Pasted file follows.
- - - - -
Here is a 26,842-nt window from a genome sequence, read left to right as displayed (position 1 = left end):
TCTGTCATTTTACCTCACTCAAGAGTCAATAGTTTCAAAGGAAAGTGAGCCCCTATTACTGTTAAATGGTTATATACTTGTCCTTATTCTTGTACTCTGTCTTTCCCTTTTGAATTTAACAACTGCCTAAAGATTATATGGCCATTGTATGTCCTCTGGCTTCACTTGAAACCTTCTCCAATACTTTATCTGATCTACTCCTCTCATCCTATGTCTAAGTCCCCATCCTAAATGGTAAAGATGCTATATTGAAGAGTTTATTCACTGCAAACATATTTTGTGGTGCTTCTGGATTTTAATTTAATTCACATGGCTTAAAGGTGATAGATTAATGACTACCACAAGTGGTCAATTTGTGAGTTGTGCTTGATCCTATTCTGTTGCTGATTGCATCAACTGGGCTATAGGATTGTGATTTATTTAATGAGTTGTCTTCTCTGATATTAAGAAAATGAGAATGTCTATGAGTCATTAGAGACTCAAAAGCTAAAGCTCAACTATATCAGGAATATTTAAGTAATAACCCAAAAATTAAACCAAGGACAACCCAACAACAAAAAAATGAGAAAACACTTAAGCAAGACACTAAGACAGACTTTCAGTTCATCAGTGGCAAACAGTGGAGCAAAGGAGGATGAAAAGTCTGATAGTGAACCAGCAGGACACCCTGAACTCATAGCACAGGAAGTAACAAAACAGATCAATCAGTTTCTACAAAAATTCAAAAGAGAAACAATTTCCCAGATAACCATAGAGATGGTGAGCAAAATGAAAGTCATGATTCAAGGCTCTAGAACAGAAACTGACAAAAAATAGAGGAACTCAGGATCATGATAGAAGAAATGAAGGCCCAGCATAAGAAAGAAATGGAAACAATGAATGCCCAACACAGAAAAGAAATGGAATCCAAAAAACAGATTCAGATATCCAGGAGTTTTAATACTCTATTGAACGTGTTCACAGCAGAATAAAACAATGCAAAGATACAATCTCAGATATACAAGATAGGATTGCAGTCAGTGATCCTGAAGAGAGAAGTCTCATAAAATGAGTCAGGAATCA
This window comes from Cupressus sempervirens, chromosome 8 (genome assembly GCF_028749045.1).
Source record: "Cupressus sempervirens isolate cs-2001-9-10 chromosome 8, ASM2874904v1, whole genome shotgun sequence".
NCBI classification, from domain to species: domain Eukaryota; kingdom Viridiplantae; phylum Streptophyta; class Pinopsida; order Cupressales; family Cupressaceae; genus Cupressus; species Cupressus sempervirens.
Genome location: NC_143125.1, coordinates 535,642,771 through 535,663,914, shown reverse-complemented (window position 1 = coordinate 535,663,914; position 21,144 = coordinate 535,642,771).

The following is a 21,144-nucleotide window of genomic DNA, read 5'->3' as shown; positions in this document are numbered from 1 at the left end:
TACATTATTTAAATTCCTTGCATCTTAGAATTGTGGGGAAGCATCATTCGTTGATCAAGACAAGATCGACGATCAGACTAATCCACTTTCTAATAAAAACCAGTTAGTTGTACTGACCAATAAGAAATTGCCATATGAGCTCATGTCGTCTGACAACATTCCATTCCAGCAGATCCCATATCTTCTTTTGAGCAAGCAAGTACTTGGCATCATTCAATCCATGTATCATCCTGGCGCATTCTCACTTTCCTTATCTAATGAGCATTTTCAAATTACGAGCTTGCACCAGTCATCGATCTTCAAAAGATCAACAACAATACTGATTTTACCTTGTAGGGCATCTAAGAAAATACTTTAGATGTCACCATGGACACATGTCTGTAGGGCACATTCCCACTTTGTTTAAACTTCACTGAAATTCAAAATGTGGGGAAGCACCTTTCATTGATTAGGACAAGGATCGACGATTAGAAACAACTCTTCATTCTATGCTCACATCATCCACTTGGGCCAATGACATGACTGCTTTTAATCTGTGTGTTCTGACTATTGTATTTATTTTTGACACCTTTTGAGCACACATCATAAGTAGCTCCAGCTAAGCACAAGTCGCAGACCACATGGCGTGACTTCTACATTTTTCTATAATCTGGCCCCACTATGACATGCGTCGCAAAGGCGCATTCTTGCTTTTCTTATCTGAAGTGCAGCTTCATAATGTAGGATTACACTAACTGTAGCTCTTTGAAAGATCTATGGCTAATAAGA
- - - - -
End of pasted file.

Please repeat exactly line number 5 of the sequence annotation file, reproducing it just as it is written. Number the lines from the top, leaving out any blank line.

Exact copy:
NCBI classification, from domain to species: domain Eukaryota; kingdom Viridiplantae; phylum Streptophyta; class Pinopsida; order Cupressales; family Cupressaceae; genus Cupressus; species Cupressus sempervirens.